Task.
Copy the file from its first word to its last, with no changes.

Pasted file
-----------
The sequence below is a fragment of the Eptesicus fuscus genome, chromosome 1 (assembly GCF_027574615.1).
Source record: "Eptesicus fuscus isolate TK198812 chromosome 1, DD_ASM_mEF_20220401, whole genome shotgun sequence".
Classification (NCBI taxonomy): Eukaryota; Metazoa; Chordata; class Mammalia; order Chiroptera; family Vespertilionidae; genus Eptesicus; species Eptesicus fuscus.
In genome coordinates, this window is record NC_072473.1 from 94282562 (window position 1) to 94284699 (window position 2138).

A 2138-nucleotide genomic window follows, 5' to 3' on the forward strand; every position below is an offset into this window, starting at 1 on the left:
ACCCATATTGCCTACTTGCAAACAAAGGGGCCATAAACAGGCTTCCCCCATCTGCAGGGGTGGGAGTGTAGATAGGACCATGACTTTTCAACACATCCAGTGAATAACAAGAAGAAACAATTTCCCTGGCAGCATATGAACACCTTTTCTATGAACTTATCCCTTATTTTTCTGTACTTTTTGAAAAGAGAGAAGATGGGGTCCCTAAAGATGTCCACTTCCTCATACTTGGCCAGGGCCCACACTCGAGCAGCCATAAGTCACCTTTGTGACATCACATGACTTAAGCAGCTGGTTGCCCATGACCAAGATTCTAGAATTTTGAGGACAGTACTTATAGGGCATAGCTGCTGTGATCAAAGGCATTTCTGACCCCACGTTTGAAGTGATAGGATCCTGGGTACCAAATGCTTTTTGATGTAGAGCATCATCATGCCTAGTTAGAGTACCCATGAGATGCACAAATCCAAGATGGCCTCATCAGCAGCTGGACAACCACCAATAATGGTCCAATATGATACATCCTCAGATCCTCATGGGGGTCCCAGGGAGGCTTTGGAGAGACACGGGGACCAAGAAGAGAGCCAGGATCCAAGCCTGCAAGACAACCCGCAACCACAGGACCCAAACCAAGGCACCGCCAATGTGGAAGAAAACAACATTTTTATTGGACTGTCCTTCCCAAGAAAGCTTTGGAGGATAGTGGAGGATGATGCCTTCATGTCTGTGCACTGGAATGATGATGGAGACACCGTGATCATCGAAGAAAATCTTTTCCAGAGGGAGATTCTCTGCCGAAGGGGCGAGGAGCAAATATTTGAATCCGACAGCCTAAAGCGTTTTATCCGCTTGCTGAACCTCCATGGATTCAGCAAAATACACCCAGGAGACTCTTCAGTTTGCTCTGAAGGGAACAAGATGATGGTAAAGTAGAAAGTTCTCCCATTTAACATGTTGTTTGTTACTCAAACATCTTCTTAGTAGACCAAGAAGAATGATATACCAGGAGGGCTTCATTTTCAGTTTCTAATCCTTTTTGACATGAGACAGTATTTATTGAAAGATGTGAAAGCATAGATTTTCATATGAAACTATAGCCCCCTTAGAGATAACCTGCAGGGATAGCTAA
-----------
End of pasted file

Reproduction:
The sequence below is a fragment of the Eptesicus fuscus genome, chromosome 1 (assembly GCF_027574615.1).
Source record: "Eptesicus fuscus isolate TK198812 chromosome 1, DD_ASM_mEF_20220401, whole genome shotgun sequence".
Classification (NCBI taxonomy): Eukaryota; Metazoa; Chordata; class Mammalia; order Chiroptera; family Vespertilionidae; genus Eptesicus; species Eptesicus fuscus.
In genome coordinates, this window is record NC_072473.1 from 94282562 (window position 1) to 94284699 (window position 2138).

A 2138-nucleotide genomic window follows, 5' to 3' on the forward strand; every position below is an offset into this window, starting at 1 on the left:
ACCCATATTGCCTACTTGCAAACAAAGGGGCCATAAACAGGCTTCCCCCATCTGCAGGGGTGGGAGTGTAGATAGGACCATGACTTTTCAACACATCCAGTGAATAACAAGAAGAAACAATTTCCCTGGCAGCATATGAACACCTTTTCTATGAACTTATCCCTTATTTTTCTGTACTTTTTGAAAAGAGAGAAGATGGGGTCCCTAAAGATGTCCACTTCCTCATACTTGGCCAGGGCCCACACTCGAGCAGCCATAAGTCACCTTTGTGACATCACATGACTTAAGCAGCTGGTTGCCCATGACCAAGATTCTAGAATTTTGAGGACAGTACTTATAGGGCATAGCTGCTGTGATCAAAGGCATTTCTGACCCCACGTTTGAAGTGATAGGATCCTGGGTACCAAATGCTTTTTGATGTAGAGCATCATCATGCCTAGTTAGAGTACCCATGAGATGCACAAATCCAAGATGGCCTCATCAGCAGCTGGACAACCACCAATAATGGTCCAATATGATACATCCTCAGATCCTCATGGGGGTCCCAGGGAGGCTTTGGAGAGACACGGGGACCAAGAAGAGAGCCAGGATCCAAGCCTGCAAGACAACCCGCAACCACAGGACCCAAACCAAGGCACCGCCAATGTGGAAGAAAACAACATTTTTATTGGACTGTCCTTCCCAAGAAAGCTTTGGAGGATAGTGGAGGATGATGCCTTCATGTCTGTGCACTGGAATGATGATGGAGACACCGTGATCATCGAAGAAAATCTTTTCCAGAGGGAGATTCTCTGCCGAAGGGGCGAGGAGCAAATATTTGAATCCGACAGCCTAAAGCGTTTTATCCGCTTGCTGAACCTCCATGGATTCAGCAAAATACACCCAGGAGACTCTTCAGTTTGCTCTGAAGGGAACAAGATGATGGTAAAGTAGAAAGTTCTCCCATTTAACATGTTGTTTGTTACTCAAACATCTTCTTAGTAGACCAAGAAGAATGATATACCAGGAGGGCTTCATTTTCAGTTTCTAATCCTTTTTGACATGAGACAGTATTTATTGAAAGATGTGAAAGCATAGATTTTCATATGAAACTATAGCCCCCTTAGAGATAACCTGCAGGGATAGCTAA